According to the report, "¡Si, Se Puede! Yes, We Can: Latinas in School," released by the American Association of University Women Educational Foundation, Latinas are faring the worst among girls of other racial and ethnic groups in terms of academic achievement. Among their female peers, Latinas have the lowest high school graduation rate, lowest representation in gifted and talented and Advanced Placement classes, and are least likely to earn a bachelor's degree. Latinas are also less likely to take the SAT than white or Asian peers, while those who do score lower.
Report co-author Angela Ginorio, PhD, of the University of Washington and APA Divs. 35 (Society for the Psychology of Women) and 45 (Society for the Psychological Study of Ethnic Minority Issues), says she designed the study "to talk about interactions with social environment. One's inherent disposition receives external messages from families, culture, peers, teachers and the media. And a vision of what a young person can grow to be emerges." Ginorio believes the outlook for Latinas is more family-centered than for Anglo girls: "The expected involvement and centrality of family to these girls' lives is greater because it is more intensely perceived as central to the continuation of family values."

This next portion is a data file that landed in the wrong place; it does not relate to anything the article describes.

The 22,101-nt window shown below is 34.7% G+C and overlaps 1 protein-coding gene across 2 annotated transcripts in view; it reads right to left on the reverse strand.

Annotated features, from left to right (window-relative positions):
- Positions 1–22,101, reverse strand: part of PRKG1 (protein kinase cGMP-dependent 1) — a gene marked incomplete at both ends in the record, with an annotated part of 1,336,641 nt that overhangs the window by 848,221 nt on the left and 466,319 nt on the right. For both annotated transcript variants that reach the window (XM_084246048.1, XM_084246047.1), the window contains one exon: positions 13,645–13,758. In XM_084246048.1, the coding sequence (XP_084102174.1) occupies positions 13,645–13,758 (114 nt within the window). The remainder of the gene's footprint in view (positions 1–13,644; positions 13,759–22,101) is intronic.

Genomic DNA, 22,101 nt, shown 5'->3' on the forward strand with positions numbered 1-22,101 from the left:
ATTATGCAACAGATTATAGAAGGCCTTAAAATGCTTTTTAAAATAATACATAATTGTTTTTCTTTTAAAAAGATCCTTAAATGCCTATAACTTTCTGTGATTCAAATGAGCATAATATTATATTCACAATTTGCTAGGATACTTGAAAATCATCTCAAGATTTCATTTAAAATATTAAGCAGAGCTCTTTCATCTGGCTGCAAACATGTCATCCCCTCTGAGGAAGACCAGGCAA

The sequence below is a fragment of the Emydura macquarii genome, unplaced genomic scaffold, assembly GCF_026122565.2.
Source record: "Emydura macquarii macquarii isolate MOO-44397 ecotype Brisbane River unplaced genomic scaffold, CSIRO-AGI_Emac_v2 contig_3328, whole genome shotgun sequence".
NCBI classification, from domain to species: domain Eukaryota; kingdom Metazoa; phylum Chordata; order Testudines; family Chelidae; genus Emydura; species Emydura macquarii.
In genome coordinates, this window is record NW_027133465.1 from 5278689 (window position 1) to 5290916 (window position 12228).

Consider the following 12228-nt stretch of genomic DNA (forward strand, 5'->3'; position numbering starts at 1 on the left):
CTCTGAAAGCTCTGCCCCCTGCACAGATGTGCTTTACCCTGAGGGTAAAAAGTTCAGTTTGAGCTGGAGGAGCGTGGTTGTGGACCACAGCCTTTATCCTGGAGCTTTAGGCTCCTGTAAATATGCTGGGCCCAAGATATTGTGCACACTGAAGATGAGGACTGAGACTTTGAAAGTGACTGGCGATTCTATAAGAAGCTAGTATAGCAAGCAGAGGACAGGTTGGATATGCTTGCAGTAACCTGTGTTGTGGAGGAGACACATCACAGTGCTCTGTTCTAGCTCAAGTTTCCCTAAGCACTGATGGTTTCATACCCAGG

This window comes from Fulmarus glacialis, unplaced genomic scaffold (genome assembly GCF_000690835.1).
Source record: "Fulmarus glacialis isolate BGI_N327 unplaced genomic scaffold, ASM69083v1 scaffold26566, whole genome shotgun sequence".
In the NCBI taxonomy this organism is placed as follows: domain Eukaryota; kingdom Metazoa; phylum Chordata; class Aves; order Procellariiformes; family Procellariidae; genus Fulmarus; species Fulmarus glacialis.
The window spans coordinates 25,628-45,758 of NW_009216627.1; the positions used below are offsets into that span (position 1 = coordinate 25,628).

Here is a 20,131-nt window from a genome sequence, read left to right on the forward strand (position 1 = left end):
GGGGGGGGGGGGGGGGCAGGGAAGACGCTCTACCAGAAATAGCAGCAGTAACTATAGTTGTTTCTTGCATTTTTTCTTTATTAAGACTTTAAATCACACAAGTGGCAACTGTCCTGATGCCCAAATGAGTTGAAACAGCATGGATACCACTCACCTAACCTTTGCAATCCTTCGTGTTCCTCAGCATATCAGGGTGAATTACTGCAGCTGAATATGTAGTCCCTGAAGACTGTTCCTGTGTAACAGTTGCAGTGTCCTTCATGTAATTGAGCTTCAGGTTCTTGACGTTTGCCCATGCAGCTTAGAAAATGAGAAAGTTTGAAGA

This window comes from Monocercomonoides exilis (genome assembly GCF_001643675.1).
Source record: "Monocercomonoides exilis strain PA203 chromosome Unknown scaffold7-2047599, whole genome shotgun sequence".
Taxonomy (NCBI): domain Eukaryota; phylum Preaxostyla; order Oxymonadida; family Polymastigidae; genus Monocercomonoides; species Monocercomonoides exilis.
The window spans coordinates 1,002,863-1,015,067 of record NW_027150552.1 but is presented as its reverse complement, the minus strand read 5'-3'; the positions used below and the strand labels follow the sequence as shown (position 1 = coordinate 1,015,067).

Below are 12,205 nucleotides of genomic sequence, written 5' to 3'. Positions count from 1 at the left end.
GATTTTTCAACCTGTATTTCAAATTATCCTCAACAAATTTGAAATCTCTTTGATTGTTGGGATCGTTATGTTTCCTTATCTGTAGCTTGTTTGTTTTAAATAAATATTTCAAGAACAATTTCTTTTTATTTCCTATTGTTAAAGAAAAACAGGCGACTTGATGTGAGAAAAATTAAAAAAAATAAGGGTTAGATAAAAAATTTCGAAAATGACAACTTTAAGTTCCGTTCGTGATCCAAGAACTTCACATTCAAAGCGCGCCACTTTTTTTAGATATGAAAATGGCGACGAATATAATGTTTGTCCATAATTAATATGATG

Economics, social stratification and peer pressure also bar Latinas from pursuing higher education. Ginorio cites systems such as tracking--the hierarchical placement of students into classes based on achievement or aptitude--as detrimental to Latinas' appraisals of their own scholastic ability.
"Such practices impose low expectations that create self-fulfilling prophecies," she says.
To transform cultural differences such as bilingualism into assets, rather than limitations, the report recommends that teachers and advisors encourage Latinas to strive for higher education and professional--not gender- or racially stereotyped--careers.
In particular, says Ginorio, psychologists "need to make sure assessment tests accurately reflect the skills of Latina kids, that they transition into populations to which many have not always belonged and that they understand the whole array of roles available in this society."